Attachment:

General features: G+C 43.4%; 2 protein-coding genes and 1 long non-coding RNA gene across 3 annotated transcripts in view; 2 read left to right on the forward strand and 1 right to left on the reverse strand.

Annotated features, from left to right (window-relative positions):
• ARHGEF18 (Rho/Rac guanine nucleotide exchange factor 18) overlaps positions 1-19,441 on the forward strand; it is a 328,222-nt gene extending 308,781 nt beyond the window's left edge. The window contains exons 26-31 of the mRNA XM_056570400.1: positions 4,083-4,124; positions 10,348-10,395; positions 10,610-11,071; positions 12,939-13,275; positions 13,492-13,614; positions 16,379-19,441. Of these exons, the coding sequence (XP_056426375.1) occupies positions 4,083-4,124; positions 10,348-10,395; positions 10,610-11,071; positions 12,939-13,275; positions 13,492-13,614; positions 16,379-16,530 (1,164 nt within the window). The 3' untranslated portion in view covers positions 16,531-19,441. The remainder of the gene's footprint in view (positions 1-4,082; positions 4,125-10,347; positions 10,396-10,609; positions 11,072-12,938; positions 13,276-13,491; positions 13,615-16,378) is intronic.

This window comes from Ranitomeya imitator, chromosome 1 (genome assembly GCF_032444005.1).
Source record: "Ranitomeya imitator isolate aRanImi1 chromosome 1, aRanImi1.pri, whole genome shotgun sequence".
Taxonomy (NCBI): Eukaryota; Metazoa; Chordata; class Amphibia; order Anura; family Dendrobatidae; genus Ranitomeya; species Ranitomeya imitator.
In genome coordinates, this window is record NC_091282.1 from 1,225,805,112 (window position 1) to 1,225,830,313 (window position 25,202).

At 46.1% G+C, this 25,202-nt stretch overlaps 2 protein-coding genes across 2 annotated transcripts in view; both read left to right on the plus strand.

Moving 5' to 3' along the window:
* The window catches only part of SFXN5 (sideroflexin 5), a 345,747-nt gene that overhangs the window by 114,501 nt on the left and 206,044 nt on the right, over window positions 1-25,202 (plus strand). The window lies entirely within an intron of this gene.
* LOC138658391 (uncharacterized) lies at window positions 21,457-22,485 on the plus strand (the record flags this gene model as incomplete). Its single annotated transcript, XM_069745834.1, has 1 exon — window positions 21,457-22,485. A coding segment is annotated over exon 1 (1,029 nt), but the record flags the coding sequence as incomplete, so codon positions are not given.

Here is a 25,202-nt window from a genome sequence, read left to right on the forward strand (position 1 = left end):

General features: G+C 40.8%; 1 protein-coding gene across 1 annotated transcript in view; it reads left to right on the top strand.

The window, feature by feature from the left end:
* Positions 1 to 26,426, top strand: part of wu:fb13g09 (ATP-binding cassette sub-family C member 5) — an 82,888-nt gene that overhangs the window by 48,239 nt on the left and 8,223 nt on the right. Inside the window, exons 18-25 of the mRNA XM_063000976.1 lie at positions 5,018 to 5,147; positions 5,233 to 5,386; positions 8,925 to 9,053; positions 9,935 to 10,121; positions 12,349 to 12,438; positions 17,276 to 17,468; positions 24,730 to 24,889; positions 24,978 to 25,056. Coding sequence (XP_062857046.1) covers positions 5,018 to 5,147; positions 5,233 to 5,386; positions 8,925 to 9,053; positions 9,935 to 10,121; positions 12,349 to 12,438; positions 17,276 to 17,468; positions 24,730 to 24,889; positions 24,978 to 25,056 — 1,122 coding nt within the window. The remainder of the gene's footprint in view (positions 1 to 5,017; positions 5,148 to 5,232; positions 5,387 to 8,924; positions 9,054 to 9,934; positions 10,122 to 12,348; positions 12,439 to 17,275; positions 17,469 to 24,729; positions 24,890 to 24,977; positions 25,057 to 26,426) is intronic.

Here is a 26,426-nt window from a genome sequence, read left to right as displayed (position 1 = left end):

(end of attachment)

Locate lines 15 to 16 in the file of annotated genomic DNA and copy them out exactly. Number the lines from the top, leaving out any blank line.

* Positions 1 to 26,426, top strand: part of wu:fb13g09 (ATP-binding cassette sub-family C member 5) — an 82,888-nt gene that overhangs the window by 48,239 nt on the left and 8,223 nt on the right. Inside the window, exons 18-25 of the mRNA XM_063000976.1 lie at positions 5,018 to 5,147; positions 5,233 to 5,386; positions 8,925 to 9,053; positions 9,935 to 10,121; positions 12,349 to 12,438; positions 17,276 to 17,468; positions 24,730 to 24,889; positions 24,978 to 25,056. Coding sequence (XP_062857046.1) covers positions 5,018 to 5,147; positions 5,233 to 5,386; positions 8,925 to 9,053; positions 9,935 to 10,121; positions 12,349 to 12,438; positions 17,276 to 17,468; positions 24,730 to 24,889; positions 24,978 to 25,056 — 1,122 coding nt within the window. The remainder of the gene's footprint in view (positions 1 to 5,017; positions 5,148 to 5,232; positions 5,387 to 8,924; positions 9,054 to 9,934; positions 10,122 to 12,348; positions 12,439 to 17,275; positions 17,469 to 24,729; positions 24,890 to 24,977; positions 25,057 to 26,426) is intronic.

Here is a 26,426-nt window from a genome sequence, read left to right as displayed (position 1 = left end):